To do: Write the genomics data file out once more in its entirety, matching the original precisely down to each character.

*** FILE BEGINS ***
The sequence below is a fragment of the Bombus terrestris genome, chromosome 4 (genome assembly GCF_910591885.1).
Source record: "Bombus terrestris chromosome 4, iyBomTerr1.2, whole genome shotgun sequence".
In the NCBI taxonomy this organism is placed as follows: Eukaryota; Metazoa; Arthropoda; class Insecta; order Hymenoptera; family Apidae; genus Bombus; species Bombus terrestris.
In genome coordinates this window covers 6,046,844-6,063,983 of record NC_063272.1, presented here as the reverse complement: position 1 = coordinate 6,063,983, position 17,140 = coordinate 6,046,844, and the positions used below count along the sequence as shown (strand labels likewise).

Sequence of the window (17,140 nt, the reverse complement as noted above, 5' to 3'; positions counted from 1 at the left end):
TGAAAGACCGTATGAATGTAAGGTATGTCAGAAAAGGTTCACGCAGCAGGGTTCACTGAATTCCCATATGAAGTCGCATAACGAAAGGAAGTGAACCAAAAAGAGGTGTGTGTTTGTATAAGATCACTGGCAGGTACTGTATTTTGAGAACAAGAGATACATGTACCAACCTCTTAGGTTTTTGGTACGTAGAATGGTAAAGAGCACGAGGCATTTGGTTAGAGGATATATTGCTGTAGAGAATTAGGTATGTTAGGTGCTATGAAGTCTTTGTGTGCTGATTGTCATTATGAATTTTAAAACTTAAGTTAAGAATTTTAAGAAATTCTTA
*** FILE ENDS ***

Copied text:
The sequence below is a fragment of the Bombus terrestris genome, chromosome 4 (genome assembly GCF_910591885.1).
Source record: "Bombus terrestris chromosome 4, iyBomTerr1.2, whole genome shotgun sequence".
In the NCBI taxonomy this organism is placed as follows: Eukaryota; Metazoa; Arthropoda; class Insecta; order Hymenoptera; family Apidae; genus Bombus; species Bombus terrestris.
In genome coordinates this window covers 6,046,844-6,063,983 of record NC_063272.1, presented here as the reverse complement: position 1 = coordinate 6,063,983, position 17,140 = coordinate 6,046,844, and the positions used below count along the sequence as shown (strand labels likewise).

Sequence of the window (17,140 nt, the reverse complement as noted above, 5' to 3'; positions counted from 1 at the left end):
TGAAAGACCGTATGAATGTAAGGTATGTCAGAAAAGGTTCACGCAGCAGGGTTCACTGAATTCCCATATGAAGTCGCATAACGAAAGGAAGTGAACCAAAAAGAGGTGTGTGTTTGTATAAGATCACTGGCAGGTACTGTATTTTGAGAACAAGAGATACATGTACCAACCTCTTAGGTTTTTGGTACGTAGAATGGTAAAGAGCACGAGGCATTTGGTTAGAGGATATATTGCTGTAGAGAATTAGGTATGTTAGGTGCTATGAAGTCTTTGTGTGCTGATTGTCATTATGAATTTTAAAACTTAAGTTAAGAATTTTAAGAAATTCTTA